By Kevin Anyonge
People shy and never like to talk about people with disability in open, others think of them like a curse or a misfortune to the society, that’s not the case all were created by the Almighty and they should not be looked upon as burden and isolated, they are our children they need the love and care.
Let’s have a talk on a certain disability that is invisible and has perceived assumptions that persons with this kind of disability blend well with the society. This disability goes by the name intellectual disability which refers to difficulties some people face in learning and often communicating. Typically, present from birth or an early age, persons with intellectual disabilities often require lifelong support.Formely referred to “Mental Retardation’’ people with intellectual disabilities have rejected this label and prefer intellectual disability or development disability.
According to United Nations statistics there are currently over 600 million persons with disabilities throughout the world of whom 400 million live in developing countries and 80 million in Africa. A World Health Organization source maintains that about 40% of Africa’s population consists of people with disabilities, including 10-15% of school-age Children, this percentage would translate into about 300 million people with disabilities in Africa.
In Kenya one organization came to the rescue of the intellectually disabled, Kenya Association of Intellectually Handicapped (KAIH) whose National Coordinator is George Otieno Njoki, working together with IDAY to train the intellectual disabled, KAIH equips self-advocates youths and children with Intellectually Disability with Photography skills and other Trainings. Self-advocates is a term that describes people with Intellectual disability who are informed by the value that this category of persons know and understand very well what is good for them. Self-advocates learn; Camera settings, ways of capturing the subject perfectly like mirrors effect, shadow effect and collage.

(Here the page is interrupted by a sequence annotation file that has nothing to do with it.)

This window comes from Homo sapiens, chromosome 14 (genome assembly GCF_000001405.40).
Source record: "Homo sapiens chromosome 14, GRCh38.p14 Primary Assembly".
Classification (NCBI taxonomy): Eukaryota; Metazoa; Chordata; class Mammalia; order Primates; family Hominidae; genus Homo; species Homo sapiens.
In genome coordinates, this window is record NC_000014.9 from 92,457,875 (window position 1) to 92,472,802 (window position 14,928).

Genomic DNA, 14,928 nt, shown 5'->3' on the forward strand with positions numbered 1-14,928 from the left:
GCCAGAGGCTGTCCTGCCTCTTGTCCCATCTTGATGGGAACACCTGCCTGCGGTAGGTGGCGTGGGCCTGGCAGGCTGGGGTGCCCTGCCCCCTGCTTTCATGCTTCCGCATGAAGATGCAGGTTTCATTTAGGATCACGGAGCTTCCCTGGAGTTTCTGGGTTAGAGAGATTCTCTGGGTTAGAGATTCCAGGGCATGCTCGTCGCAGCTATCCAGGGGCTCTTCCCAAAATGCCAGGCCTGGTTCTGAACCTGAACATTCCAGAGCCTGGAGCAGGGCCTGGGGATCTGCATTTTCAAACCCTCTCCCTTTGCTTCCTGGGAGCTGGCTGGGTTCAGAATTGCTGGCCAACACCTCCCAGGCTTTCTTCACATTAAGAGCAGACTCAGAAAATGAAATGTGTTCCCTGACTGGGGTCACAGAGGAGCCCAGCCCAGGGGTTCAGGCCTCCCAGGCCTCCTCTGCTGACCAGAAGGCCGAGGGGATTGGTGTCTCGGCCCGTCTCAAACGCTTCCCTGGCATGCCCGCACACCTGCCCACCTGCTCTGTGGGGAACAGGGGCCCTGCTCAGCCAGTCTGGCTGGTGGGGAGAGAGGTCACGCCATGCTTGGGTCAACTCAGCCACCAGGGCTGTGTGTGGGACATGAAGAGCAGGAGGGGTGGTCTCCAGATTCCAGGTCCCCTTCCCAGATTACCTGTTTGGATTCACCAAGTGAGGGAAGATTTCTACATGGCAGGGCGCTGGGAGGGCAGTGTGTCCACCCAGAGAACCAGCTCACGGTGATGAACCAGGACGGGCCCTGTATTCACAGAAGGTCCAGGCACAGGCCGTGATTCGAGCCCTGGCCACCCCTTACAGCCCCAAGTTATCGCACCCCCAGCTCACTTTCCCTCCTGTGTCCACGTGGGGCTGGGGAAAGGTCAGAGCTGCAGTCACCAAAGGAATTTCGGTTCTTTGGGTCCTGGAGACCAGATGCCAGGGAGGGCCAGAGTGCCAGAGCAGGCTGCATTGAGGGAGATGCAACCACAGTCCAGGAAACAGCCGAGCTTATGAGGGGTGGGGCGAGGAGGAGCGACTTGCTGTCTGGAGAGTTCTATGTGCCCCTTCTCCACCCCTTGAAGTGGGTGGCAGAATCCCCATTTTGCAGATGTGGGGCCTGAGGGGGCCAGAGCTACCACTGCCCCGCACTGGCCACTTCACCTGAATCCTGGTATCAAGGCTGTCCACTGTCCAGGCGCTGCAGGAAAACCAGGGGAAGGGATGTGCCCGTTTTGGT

During this year’s celebration of the Day of The African Child, persons with disability used this day to do Photo Exhibition to commemorate this day with a view of Accelerating Livelihoods Opportunities for persons with Intellectual Disability through Appropriate training and legislations.
Photo exhibition at CEFA offices Westland by the intellectually disabled trained by KAIH
The Kenya Constitution chapter four the bill of rights, part 3 specific application of rights 54 states that: the state shall ensure the progressive implementation of the principle that at least five percent of the members of the public elective and appointive are persons with disabilities. According to the National Census of Kenya 2009 (KBS) estimate of persons living with Intellectual Disability in Kenya totals 1.2M or 3% of the Kenya population.
Testimony from Self-Advocate
“My name is Jane Akinyi Samia and I am a self-advocate. I live in Umoja Estate Nairobi County. My parents realized that I had intellectual disability when I was still a child. I started my schooling at City Primary School. Later they recommended that I join special school at Nile Road. I did not receive any certificate for my schooling. I would like the ministry of education to consider for our certification and inclusion by transiting to an education system that suits us.Nevertrheless in 2011, vocational training was introduced at KAIH and now I am lucky to be attending a skills training and in December I will earn my certificate in all the units we learnt i.e. baking, tailoring, beadwork, photography, budgeting and hair dressing which is my favourite.Acquiring a job will mean everything to me and my fellow with Intellectual disability. Without job, we are marginalized and we will remain perpetual beggars, which is against our will. Please support us, accept us, and love us the way we are.’
Testimony source: Kenya Association of Intellectual Handicapped (KAIH)
Photo: CEFA Offices Westland, Intellectually disabled who are on training at KAIH